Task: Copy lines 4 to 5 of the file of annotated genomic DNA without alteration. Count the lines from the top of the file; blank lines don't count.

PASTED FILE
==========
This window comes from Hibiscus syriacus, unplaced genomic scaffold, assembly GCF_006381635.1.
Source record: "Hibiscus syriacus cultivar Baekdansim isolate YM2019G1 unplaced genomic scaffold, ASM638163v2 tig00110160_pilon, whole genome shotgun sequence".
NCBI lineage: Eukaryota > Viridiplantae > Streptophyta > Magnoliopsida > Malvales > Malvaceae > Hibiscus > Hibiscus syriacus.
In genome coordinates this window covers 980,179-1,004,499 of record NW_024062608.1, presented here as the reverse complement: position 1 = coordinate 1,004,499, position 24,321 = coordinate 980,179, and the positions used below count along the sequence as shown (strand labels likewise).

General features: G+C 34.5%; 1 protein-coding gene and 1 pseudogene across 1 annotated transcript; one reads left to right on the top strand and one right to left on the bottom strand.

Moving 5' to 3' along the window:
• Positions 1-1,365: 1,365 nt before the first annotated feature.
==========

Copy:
In genome coordinates this window covers 980,179-1,004,499 of record NW_024062608.1, presented here as the reverse complement: position 1 = coordinate 1,004,499, position 24,321 = coordinate 980,179, and the positions used below count along the sequence as shown (strand labels likewise).

General features: G+C 34.5%; 1 protein-coding gene and 1 pseudogene across 1 annotated transcript; one reads left to right on the top strand and one right to left on the bottom strand.